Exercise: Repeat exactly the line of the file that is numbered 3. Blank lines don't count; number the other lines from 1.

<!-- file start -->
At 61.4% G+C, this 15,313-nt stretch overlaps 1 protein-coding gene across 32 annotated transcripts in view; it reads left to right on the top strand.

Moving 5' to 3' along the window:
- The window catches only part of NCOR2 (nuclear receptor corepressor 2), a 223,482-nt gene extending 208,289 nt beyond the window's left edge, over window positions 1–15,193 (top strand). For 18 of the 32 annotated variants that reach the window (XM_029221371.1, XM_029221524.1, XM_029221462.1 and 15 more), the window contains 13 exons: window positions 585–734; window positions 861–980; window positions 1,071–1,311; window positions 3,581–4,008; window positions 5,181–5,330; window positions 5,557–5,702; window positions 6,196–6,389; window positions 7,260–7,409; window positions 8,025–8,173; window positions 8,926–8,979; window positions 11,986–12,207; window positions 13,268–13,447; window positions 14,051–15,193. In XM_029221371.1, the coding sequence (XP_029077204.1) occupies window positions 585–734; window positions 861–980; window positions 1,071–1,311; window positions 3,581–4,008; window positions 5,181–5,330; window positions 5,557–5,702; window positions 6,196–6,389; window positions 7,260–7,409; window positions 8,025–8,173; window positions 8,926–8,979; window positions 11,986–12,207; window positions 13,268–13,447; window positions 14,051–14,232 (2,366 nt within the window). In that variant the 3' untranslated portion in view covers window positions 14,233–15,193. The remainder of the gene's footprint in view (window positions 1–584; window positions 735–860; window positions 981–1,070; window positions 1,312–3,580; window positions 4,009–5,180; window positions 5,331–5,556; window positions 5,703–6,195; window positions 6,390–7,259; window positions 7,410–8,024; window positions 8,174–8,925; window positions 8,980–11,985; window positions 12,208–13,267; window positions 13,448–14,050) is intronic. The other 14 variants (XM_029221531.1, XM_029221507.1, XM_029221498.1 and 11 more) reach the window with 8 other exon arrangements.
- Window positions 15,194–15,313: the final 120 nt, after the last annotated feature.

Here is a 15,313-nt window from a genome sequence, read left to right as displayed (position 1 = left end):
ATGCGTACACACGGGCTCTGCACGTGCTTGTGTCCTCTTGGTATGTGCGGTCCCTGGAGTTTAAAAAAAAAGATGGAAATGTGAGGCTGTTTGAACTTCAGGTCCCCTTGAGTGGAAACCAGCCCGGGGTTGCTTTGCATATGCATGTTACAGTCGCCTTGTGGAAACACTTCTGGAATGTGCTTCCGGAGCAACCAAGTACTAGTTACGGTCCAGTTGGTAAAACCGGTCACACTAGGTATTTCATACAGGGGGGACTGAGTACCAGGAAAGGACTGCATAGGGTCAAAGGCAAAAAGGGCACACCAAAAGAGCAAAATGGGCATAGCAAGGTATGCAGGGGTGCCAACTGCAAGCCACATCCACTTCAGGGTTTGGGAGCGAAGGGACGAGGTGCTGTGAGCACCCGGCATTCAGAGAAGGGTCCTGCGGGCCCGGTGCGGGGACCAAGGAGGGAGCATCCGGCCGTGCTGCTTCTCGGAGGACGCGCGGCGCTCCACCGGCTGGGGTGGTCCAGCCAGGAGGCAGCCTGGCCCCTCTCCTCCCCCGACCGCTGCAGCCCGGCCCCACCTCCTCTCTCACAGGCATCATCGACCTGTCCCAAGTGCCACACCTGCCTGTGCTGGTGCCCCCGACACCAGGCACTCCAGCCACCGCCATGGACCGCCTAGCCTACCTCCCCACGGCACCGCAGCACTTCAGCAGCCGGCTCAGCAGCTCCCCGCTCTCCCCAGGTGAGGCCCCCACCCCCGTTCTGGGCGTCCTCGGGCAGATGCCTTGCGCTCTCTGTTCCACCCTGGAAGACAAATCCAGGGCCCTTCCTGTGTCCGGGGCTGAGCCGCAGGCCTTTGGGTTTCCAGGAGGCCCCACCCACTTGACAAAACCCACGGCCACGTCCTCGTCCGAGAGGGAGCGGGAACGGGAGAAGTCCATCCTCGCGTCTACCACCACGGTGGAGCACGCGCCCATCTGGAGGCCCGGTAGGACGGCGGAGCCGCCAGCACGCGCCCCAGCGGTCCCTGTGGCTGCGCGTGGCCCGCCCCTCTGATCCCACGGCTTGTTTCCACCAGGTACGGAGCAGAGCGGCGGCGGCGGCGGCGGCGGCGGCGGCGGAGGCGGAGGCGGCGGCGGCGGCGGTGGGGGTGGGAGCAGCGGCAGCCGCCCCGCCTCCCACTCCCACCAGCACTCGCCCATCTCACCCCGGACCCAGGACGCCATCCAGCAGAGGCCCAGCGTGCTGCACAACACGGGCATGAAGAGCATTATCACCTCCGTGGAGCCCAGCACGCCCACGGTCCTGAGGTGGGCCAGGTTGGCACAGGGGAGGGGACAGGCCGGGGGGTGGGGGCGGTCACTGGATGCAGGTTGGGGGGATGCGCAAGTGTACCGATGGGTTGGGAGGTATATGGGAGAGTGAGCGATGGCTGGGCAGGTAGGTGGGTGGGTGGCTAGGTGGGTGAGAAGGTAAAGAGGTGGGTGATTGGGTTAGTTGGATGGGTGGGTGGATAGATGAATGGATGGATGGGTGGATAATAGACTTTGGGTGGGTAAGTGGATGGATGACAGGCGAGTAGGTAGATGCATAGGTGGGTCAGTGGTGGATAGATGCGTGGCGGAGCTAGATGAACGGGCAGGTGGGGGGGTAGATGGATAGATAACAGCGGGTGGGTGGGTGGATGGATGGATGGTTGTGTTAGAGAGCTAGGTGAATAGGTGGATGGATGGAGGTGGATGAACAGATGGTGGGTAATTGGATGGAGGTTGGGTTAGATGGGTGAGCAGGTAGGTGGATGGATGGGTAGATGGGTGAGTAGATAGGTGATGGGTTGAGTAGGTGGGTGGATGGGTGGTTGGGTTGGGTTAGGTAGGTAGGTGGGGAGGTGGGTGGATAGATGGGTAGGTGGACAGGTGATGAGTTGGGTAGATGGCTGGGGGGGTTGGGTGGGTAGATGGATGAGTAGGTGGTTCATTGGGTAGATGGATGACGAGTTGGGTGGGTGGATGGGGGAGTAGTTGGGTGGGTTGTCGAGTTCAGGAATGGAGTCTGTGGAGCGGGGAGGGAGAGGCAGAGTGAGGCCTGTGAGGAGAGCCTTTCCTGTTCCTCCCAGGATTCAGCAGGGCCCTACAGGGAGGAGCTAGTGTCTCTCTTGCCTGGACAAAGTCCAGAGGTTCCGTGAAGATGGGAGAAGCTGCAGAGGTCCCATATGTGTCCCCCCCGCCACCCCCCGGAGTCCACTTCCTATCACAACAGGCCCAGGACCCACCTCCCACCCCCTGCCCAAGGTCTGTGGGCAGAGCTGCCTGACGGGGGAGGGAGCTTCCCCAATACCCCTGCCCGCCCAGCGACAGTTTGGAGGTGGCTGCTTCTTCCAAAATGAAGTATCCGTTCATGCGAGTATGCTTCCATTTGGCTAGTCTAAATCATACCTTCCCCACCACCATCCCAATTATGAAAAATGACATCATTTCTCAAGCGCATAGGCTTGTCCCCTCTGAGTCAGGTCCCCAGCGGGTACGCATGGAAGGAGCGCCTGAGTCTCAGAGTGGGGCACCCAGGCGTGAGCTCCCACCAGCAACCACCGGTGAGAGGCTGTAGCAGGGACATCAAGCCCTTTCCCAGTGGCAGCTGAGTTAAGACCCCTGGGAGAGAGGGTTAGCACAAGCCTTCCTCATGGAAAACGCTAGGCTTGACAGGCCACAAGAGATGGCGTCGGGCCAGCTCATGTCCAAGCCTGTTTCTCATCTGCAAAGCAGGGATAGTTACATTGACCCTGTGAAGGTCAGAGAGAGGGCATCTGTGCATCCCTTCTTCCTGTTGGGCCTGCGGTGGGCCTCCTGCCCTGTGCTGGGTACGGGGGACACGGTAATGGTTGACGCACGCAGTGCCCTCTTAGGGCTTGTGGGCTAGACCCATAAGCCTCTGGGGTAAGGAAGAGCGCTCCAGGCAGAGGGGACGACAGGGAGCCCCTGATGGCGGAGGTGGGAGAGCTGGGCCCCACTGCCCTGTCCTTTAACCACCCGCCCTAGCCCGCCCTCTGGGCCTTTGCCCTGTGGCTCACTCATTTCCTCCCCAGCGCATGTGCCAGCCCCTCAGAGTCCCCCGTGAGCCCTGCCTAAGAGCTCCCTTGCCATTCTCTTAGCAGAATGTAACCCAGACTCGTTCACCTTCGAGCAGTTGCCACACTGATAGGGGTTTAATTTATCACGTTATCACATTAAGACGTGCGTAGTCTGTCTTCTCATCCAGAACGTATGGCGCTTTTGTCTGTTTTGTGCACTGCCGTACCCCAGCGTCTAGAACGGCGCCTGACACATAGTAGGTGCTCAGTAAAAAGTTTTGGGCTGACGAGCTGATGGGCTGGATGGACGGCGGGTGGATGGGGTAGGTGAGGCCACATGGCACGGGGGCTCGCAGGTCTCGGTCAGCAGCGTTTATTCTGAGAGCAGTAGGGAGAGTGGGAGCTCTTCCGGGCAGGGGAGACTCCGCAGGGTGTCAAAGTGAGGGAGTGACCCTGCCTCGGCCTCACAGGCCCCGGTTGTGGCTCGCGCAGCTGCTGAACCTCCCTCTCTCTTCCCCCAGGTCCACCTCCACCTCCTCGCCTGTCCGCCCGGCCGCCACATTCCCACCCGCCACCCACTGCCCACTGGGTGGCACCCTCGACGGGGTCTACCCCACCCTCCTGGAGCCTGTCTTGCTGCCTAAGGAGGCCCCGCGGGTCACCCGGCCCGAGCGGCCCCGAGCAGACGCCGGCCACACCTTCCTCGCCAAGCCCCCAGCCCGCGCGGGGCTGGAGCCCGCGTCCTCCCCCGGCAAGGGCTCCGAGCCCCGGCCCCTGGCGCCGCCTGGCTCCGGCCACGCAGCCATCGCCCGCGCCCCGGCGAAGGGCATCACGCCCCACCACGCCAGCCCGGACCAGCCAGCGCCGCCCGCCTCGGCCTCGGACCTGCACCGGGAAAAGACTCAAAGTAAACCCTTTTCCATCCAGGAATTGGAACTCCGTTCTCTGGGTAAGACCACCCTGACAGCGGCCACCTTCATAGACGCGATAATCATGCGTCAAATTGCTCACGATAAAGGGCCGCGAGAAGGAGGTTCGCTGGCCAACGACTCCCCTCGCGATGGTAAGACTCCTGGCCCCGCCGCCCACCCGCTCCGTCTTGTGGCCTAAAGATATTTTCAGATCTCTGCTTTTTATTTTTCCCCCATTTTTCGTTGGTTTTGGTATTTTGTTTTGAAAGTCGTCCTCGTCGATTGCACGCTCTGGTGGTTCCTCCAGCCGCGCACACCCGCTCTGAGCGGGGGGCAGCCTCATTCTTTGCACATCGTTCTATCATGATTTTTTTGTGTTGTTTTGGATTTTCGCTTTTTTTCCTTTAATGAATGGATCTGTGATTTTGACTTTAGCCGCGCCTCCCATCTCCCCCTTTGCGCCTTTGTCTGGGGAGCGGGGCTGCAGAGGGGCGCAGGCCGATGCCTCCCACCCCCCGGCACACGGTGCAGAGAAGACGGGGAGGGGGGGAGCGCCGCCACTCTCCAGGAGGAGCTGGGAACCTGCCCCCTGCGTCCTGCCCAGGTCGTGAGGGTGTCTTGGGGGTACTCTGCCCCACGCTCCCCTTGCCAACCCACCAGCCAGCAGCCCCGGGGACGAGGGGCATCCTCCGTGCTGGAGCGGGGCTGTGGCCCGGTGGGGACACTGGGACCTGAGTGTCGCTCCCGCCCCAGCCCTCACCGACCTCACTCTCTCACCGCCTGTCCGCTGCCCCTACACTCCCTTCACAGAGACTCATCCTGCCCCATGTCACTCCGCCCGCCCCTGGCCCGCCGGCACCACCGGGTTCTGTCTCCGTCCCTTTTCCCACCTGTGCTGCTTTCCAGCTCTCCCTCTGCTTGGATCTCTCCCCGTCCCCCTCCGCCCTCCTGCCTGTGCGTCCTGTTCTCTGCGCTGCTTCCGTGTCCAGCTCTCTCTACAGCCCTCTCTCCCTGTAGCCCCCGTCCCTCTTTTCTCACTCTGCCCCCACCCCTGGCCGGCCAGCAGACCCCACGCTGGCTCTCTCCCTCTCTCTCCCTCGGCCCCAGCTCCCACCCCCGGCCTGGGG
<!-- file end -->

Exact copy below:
- The window catches only part of NCOR2 (nuclear receptor corepressor 2), a 223,482-nt gene extending 208,289 nt beyond the window's left edge, over window positions 1–15,193 (top strand). For 18 of the 32 annotated variants that reach the window (XM_029221371.1, XM_029221524.1, XM_029221462.1 and 15 more), the window contains 13 exons: window positions 585–734; window positions 861–980; window positions 1,071–1,311; window positions 3,581–4,008; window positions 5,181–5,330; window positions 5,557–5,702; window positions 6,196–6,389; window positions 7,260–7,409; window positions 8,025–8,173; window positions 8,926–8,979; window positions 11,986–12,207; window positions 13,268–13,447; window positions 14,051–15,193. In XM_029221371.1, the coding sequence (XP_029077204.1) occupies window positions 585–734; window positions 861–980; window positions 1,071–1,311; window positions 3,581–4,008; window positions 5,181–5,330; window positions 5,557–5,702; window positions 6,196–6,389; window positions 7,260–7,409; window positions 8,025–8,173; window positions 8,926–8,979; window positions 11,986–12,207; window positions 13,268–13,447; window positions 14,051–14,232 (2,366 nt within the window). In that variant the 3' untranslated portion in view covers window positions 14,233–15,193. The remainder of the gene's footprint in view (window positions 1–584; window positions 735–860; window positions 981–1,070; window positions 1,312–3,580; window positions 4,009–5,180; window positions 5,331–5,556; window positions 5,703–6,195; window positions 6,390–7,259; window positions 7,410–8,024; window positions 8,174–8,925; window positions 8,980–11,985; window positions 12,208–13,267; window positions 13,448–14,050) is intronic. The other 14 variants (XM_029221531.1, XM_029221507.1, XM_029221498.1 and 11 more) reach the window with 8 other exon arrangements.